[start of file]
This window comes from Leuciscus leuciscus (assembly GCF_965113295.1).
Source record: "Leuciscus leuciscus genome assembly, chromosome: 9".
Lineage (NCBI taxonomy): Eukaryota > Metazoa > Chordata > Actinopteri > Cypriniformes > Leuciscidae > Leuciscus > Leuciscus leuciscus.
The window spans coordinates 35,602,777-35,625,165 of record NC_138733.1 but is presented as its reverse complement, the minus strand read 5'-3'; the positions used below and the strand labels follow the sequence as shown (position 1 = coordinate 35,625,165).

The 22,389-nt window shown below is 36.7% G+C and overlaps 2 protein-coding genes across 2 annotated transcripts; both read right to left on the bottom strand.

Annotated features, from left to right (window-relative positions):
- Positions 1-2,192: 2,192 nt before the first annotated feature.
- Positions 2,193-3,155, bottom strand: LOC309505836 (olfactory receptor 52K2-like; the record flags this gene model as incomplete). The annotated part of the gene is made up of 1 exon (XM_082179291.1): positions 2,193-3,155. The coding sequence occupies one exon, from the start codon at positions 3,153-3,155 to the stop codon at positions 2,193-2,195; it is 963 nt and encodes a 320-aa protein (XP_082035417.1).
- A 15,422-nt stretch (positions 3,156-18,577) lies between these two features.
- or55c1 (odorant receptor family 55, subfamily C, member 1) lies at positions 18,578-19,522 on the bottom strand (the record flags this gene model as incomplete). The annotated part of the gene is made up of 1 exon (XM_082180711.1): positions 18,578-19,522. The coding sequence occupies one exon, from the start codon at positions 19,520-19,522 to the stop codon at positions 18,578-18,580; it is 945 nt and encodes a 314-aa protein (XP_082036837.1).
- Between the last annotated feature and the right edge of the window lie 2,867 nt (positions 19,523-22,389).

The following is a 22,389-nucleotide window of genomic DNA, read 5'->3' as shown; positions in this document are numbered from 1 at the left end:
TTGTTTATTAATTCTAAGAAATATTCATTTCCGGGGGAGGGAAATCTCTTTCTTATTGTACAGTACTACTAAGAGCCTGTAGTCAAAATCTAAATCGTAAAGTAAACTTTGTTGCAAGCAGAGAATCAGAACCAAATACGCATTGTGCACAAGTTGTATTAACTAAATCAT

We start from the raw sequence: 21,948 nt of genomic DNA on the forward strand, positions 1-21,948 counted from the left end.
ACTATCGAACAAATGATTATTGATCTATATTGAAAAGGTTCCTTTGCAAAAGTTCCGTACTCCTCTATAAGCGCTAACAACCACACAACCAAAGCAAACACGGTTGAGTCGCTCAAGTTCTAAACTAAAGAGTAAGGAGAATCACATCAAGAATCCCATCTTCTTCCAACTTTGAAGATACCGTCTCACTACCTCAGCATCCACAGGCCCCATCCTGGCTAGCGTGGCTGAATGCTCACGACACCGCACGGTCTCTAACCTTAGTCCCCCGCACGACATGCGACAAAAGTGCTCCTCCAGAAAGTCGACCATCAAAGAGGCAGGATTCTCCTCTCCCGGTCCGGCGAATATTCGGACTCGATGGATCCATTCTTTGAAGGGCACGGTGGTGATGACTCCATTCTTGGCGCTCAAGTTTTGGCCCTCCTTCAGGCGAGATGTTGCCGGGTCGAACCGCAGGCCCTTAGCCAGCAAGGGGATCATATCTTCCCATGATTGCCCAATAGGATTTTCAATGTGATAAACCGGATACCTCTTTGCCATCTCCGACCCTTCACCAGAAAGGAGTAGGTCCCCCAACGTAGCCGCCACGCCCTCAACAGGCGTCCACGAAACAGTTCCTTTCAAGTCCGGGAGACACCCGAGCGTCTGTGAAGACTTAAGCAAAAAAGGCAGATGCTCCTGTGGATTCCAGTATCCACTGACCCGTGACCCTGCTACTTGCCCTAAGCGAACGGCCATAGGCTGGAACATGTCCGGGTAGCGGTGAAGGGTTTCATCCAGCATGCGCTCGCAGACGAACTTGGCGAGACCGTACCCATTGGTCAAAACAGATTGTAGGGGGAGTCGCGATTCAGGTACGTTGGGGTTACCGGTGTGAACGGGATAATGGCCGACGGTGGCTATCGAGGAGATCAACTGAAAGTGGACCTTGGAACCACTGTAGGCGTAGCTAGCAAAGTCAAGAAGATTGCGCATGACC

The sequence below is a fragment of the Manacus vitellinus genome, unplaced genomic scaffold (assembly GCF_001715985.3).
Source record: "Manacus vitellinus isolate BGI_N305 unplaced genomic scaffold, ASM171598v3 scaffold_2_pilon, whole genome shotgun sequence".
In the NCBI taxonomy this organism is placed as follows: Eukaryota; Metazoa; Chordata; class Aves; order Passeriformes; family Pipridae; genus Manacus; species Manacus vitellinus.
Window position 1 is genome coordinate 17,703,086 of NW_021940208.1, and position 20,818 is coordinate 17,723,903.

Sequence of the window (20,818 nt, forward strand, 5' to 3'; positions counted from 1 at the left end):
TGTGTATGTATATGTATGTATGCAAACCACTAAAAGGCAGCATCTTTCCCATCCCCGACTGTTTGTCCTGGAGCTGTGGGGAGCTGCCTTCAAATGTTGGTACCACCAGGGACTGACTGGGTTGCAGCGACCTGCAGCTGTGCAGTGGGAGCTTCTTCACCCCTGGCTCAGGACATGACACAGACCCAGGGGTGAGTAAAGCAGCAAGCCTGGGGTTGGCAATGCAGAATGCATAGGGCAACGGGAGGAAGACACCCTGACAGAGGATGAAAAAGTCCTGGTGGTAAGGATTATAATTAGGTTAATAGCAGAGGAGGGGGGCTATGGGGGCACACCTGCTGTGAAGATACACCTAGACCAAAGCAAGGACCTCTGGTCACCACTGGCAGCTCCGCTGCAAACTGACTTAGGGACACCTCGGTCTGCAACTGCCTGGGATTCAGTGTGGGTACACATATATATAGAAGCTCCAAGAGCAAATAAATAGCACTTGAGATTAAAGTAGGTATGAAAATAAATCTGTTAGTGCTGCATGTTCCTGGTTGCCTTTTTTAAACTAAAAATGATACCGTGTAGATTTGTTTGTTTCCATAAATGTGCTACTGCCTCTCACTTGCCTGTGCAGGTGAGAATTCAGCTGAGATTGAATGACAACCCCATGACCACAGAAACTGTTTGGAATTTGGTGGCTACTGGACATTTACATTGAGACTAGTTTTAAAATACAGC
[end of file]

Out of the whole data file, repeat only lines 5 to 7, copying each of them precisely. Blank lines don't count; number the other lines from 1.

The 22,389-nt window shown below is 36.7% G+C and overlaps 2 protein-coding genes across 2 annotated transcripts; both read right to left on the bottom strand.

Annotated features, from left to right (window-relative positions):
- Positions 1-2,192: 2,192 nt before the first annotated feature.